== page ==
The UBER Freight space truly tells the story of how our Applied Surfaces group, a division of ER2 Image Group, worked with a global architecture firm and the client to create a space filled with groundbreaking interior design and environmental graphics.
UBER wanted to consolidate several of its brands, literally under 450,000 square feet and one roof in the same building in downtown Chicago. The location would serve as the global headquarters for UBER Freight (the fleet division of UBER) as well as the regional headquarters for UBER Eats and UBER rides.
UBER Freight’s headquarters was to be housed in a building with a powerful, recognizable presence that had etched its place in Chicago’s history. The iconic Old Post Office was selected as the ideal building to accomplish that goal.
“I do think it’s officially UBER’s most awesome office.– Dara Khosrowshahi,
That’s a technical term at UBER – ‘most awesome’ is high praise.”
CEO, UBER Technologies Inc.
Back To Where It All Started
If the Old Post Office building sounds familiar as the home of another project we completed, you’re right. In a different post, we showcased how Applied Surfaces transformed the lobby area of the Old Post Office. We were proud to work on that project and bring an iconic building back to life, making it a central hub for many corporations filling the space, the largest occupant of them being UBER.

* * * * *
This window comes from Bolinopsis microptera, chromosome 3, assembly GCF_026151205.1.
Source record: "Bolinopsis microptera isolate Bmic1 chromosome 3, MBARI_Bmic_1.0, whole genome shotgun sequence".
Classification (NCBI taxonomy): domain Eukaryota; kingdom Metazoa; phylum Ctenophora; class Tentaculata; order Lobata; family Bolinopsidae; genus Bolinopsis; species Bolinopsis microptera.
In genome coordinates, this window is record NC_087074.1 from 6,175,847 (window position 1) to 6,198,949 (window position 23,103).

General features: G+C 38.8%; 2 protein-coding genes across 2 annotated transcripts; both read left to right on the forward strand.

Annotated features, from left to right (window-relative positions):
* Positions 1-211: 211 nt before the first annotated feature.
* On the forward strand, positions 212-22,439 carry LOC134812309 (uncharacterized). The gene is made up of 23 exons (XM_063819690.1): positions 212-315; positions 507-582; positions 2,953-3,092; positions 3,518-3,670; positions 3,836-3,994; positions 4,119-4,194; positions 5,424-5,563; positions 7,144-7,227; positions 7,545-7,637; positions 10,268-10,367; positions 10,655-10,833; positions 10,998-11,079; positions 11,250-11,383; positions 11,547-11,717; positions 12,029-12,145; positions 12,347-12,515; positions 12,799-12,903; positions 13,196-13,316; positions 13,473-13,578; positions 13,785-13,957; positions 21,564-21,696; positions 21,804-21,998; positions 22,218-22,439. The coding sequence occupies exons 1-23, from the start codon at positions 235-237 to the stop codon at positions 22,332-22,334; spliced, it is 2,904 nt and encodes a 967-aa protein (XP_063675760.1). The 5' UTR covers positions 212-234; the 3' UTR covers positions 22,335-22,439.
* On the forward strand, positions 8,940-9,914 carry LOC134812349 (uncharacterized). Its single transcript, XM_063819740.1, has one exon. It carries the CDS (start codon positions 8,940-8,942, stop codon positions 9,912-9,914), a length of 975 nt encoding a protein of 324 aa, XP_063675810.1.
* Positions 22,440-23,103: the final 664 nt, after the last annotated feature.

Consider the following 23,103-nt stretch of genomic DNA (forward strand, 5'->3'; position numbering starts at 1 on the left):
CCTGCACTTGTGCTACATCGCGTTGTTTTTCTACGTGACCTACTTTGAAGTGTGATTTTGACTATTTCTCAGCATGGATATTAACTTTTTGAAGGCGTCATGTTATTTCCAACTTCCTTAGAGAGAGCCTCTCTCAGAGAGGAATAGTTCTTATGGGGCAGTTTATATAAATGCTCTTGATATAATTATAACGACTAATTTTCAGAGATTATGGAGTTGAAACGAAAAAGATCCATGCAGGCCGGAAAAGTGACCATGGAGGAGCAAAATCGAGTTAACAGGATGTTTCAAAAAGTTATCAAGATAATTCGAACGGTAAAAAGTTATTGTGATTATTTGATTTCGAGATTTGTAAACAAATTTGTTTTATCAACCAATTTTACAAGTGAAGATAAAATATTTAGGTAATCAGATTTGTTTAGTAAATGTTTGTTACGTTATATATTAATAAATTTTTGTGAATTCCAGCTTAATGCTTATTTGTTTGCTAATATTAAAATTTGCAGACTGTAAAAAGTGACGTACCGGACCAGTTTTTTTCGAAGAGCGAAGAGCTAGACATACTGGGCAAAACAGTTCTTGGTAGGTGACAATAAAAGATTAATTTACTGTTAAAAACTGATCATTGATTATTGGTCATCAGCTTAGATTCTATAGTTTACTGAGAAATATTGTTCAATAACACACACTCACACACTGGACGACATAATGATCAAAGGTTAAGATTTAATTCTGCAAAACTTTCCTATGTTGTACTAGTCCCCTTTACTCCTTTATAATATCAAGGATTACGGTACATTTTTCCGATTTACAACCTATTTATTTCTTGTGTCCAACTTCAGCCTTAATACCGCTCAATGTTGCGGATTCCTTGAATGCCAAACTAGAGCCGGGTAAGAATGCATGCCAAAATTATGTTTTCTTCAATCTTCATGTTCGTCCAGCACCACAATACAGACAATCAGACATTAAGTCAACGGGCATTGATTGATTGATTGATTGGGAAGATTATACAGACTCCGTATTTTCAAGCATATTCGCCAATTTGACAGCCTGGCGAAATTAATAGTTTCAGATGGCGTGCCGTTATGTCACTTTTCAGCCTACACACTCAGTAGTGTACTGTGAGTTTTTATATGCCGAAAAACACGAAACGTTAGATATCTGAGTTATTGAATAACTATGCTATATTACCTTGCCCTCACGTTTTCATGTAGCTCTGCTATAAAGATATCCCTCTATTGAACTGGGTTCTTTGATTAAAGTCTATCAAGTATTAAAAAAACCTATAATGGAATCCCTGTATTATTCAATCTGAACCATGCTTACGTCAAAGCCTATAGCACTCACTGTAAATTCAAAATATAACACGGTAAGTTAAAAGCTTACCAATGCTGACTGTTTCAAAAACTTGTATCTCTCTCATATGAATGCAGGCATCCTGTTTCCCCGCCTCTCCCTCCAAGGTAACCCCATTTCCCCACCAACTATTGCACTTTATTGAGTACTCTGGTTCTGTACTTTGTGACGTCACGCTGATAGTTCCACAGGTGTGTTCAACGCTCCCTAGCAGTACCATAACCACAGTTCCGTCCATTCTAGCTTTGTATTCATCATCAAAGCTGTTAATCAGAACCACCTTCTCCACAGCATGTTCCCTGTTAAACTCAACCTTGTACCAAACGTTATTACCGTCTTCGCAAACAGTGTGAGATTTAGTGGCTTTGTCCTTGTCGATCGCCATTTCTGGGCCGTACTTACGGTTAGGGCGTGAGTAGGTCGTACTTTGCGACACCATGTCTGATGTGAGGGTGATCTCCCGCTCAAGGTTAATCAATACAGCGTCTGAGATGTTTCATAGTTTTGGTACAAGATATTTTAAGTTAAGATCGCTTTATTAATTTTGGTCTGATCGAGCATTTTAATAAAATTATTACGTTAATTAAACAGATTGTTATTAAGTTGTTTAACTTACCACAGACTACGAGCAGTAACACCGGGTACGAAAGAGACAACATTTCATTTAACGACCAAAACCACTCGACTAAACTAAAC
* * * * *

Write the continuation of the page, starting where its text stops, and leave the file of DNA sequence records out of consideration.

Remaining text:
Due to the fantastic and inspired work Applied Surfaces had done to create the Old Post Office lobby, the architecture firm who worked with us on that project, Gensler, selected us to execute the UBER Freight headquarters transformation.
Returning to The Old Post Office felt like revisiting an old family friend. We were thrilled to be awarded the project. However, just as the UBER Freight headquarters project was awarded to Applied Surfaces, the rug was swiftly pulled out from underneath us:
The COVID-19 pandemic happened. Construction on the UBER project was put on hold for a year. As time passed, we didn’t even know if the office would open.
Finally, the UBER project started back up. But while the project itself was moving along, our original timeline didn’t budge an inch.
Consequently, Applied Surfaces now had a highly sophisticated build in front of us to do within one year’s time, not two years. We were also working with elements that several suppliers weren’t sure would work well with a 100+-year-old building. Certainly not without a fair amount of risk.